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If there are parts of your experience you have difficulty accepting and expressing with others, shame is a likely suspect.  At some time (or many times) your vulnerable expression was received with punishment, scorn, and teasing, or was simply ignored.  In the moment it was incredibly painful, though likely the memory of that pain has long been hidden from your awareness.  Shame moved in as an attempt to prevent you from feeling this pain again.  What remains is the mandate to "not be who you are" in some certain way, this is shame.  

In an ideal world, shame is a helpful alarm feeling that lets you know you are behaving out of integrity with your values, and helps bump you back onto a path that supports you.  Chronic shame, however, is a reactive pattern of conditioning that blocks life energy, transformation, and thriving relationships.  This kind of shame is often functioning at an imperceptible low level in the background.  It's easier to see through its symptoms.  Here are a few signs that chronic shame may be present:

  • Rationalizing*mistakes, decisions, or desires

  • Blaming others, an inability to take responsibility for choices or the impact of your behavior on others

  • An impulse to "fix" or control others through criticism, directives, or demands

  • Justifying your mistakes through comparison to others or complex arguments

    Assuming other's behaviors or feelings is a reflection of your failure or measurement of your worth

  • Looking for outside evidence that someone else might make the same mistake therefore you're ok.  

  • Feeling lifeless, shut down, depleted, depressed, or like you just don't enjoy things the way others seem to.

  • Avoiding eye contact or not noticing the experience of others, isolating yourself from others

  • Feelings & Sensations like:  high blood pressure, stomach ache, asthma, collapsing, fuzzy headedness, freezing, and shrinking inward.

Shame blocks access to parts of your experience.  For healing and transformation, you need access to all of your experience.  One definition of healing is that what was previously isolated in you is brought into the light of consciousness with compassion and empathy and can therefore integrate, allowing energy to flow freely.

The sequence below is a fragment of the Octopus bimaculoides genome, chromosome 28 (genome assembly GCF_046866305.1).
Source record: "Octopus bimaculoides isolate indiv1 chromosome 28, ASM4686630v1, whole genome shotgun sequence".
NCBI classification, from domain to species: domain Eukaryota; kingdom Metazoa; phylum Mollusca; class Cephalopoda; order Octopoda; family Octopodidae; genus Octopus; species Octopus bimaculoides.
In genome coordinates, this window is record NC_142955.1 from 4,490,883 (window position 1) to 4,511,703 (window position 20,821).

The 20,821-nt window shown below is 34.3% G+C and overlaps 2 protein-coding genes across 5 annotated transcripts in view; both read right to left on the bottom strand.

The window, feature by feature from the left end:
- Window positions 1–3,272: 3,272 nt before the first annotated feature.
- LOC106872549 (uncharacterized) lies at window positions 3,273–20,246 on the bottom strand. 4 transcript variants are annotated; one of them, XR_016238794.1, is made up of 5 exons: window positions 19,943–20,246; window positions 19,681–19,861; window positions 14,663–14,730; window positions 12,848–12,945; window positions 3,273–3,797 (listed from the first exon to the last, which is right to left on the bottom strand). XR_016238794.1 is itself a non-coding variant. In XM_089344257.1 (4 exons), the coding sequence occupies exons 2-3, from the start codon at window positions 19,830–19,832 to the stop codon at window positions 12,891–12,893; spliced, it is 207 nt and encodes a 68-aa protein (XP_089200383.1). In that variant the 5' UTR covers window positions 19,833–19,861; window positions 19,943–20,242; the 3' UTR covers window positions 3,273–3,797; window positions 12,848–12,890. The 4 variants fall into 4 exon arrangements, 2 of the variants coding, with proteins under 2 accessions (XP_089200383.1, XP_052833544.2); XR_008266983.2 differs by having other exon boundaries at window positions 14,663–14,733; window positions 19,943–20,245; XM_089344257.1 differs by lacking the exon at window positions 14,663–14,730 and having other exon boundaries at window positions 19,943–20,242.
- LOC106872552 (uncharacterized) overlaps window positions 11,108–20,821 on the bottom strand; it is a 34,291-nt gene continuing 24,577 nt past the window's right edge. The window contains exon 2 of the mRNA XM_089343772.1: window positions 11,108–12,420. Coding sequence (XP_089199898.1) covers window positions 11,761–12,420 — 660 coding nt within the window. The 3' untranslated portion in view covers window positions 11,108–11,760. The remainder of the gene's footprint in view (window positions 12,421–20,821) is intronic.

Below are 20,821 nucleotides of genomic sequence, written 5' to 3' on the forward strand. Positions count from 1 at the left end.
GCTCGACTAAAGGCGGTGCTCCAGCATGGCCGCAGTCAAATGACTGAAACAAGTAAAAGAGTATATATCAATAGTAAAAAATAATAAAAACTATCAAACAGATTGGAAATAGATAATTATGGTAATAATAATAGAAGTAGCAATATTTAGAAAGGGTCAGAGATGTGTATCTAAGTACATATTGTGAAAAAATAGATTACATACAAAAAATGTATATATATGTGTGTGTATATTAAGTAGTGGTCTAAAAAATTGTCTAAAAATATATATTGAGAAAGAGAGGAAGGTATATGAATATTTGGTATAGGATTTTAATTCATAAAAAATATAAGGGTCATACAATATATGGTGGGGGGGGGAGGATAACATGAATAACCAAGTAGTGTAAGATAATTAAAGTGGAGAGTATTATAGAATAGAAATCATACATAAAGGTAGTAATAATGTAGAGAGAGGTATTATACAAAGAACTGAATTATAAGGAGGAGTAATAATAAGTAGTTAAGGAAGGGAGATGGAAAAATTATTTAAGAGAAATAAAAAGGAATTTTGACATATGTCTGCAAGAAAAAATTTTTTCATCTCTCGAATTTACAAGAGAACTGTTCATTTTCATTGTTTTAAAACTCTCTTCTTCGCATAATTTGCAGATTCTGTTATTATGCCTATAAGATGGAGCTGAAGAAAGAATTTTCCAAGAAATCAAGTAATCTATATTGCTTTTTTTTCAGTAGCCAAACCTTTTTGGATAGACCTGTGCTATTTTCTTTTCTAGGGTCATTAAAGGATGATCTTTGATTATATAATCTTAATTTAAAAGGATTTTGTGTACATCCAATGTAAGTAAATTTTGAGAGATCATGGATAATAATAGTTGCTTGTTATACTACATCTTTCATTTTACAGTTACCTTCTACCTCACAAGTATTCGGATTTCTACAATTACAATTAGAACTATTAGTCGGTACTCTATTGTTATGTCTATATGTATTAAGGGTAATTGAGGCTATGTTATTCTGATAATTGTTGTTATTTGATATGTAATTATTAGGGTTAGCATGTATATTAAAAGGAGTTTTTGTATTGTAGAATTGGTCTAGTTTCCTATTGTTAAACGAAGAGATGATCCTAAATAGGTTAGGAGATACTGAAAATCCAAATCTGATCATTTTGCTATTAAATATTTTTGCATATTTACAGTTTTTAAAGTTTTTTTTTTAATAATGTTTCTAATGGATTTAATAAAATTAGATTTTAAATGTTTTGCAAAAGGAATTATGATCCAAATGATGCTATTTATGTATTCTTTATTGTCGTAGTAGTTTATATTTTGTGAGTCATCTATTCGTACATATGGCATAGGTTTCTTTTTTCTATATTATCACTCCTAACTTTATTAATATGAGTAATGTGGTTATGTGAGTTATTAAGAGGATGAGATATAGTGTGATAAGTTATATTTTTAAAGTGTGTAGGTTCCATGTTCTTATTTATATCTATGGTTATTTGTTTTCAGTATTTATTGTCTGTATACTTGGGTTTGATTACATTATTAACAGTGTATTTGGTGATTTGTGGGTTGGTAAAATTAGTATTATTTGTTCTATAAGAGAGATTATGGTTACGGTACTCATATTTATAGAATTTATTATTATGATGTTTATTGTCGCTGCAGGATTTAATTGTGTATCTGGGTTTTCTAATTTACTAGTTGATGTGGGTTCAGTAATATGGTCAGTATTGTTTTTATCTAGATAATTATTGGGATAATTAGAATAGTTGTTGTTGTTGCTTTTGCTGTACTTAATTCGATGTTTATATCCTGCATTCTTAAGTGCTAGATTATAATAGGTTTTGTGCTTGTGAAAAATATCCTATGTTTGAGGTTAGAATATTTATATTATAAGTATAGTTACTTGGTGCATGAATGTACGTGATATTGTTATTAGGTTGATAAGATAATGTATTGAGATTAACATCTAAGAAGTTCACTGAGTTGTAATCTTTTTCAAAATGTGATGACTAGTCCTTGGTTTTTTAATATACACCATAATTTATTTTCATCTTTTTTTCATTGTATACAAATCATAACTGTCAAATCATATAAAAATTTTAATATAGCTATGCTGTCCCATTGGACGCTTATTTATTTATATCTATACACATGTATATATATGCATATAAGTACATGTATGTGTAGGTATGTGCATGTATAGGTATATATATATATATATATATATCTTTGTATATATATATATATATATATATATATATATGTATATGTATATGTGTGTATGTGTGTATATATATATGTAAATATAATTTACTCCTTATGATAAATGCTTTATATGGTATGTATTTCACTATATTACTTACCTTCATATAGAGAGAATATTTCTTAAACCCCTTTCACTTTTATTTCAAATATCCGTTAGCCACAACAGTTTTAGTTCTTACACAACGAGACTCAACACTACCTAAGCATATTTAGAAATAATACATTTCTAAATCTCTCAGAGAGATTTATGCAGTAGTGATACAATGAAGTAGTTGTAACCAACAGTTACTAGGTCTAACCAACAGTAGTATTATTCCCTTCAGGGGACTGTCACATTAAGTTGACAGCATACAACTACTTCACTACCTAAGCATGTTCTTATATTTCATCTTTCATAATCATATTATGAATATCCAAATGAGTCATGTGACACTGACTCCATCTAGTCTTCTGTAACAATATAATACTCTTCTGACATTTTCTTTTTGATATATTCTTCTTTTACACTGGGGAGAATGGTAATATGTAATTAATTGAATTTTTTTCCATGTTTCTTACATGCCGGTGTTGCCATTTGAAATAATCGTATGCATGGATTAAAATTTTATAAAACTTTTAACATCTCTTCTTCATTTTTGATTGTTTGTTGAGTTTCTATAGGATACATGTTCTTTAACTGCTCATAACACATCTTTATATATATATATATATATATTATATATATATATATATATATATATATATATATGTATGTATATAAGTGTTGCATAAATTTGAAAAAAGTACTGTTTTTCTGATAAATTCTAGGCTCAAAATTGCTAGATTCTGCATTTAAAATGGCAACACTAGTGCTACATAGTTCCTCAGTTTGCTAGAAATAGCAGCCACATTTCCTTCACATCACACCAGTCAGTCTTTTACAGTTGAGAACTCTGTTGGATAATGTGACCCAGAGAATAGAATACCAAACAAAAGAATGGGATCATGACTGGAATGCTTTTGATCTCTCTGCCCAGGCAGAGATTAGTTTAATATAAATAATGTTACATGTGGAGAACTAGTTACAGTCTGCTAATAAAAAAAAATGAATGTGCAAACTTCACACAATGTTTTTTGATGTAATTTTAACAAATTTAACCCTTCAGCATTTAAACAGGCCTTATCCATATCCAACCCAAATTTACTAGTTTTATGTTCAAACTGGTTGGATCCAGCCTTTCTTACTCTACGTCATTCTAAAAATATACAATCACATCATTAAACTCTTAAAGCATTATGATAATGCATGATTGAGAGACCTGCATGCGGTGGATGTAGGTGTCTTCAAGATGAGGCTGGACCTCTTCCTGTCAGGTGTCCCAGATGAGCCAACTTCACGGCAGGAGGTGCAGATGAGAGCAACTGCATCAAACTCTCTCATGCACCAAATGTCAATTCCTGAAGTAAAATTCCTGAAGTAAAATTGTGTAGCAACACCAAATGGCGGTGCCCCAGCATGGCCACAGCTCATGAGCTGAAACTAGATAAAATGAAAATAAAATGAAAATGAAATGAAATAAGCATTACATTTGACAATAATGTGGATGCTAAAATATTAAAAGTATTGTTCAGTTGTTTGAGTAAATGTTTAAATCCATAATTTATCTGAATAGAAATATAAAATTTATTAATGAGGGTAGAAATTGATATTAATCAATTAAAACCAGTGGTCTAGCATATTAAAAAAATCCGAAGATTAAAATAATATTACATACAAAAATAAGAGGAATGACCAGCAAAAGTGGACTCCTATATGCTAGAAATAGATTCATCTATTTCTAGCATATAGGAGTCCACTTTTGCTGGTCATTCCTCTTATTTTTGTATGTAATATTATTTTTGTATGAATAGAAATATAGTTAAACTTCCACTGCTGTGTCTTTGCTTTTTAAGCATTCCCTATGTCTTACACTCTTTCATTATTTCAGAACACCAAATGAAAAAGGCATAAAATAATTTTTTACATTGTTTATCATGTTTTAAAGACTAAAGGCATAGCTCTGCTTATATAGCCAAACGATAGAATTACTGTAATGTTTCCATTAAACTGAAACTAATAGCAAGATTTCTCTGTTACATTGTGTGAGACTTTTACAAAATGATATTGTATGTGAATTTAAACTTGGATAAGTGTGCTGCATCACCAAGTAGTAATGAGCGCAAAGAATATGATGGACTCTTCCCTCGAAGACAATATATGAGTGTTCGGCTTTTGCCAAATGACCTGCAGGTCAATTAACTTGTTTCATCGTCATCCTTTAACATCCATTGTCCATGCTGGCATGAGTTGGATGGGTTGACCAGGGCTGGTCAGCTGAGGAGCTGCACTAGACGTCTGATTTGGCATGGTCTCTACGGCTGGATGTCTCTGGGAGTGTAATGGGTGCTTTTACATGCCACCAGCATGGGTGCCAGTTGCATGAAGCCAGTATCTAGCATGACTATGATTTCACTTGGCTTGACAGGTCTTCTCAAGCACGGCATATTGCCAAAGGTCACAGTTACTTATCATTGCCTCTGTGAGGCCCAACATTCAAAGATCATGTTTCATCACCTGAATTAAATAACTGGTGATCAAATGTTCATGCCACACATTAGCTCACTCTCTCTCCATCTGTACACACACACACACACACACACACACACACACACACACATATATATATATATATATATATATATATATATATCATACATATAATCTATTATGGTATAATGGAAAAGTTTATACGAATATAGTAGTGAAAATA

For transforming shame, the larger picture to keep in mind is that for you to even consider accessing experiences that shame is blocking, new supportive conditions must be present.  There is to create or put yourself in situations and relationships that explicitly support, encourage, and embrace these parts of your experience that are hiding behind shame.  This might mean working with a therapist, creating a special sharing ritual with your partner/close friend, finding a compassionate communication practice group or class, and/or finding other intentional settings that provide a safe space for vulnerability.  (For more details on meeting shame see this article:  Bringing Light to Shame)

A second essential element in transforming shame is practicing new habits that support you staying grounded in the "goodness" of who you are. Goodness is a general term that I am using here to refer to any type of positive identity.  Shame is a form of limiting or negative identity.  Identity is a filter through which you perceive and sort experience.  If you imagine a large river of experience flowing through and see that as that river hits your filters it separates off into little rivulets.  Forming a strong positive identity is creating a filter that directs the river of experience in a way that empowers you.  For example, let's say you wrote a check that was returned for insufficient funds.  The receiver of the check contacts you and lets you know.  When this experience flows through the shame filter, you make it mean that you are a failure for not managing your account properly. When this experience flows through the filter of positive identity, you make it mean that you made a mistake and you can probably figure out how it happened and how to prevent it in the future.  Your essential "goodness" does not come into question, because it is rooted in something greater than day to day events.

Perhaps the most accessible practice you can do is to watch for the impulse to keep something hidden.  The impulse to keep something hidden tells you that shame is present and that to share what's happening you need a reliable source of compassion and acceptance.  Transforming shame happens in compassionate relationship with yourself and others.


Take a moment now to focus on your breath for one full inhale and one full exhale.  At the end of your exhale, set your intention to greet all your experience with acceptance and compassion.

*See this article on rationalization:  Rationalization that Keeps You Stuck


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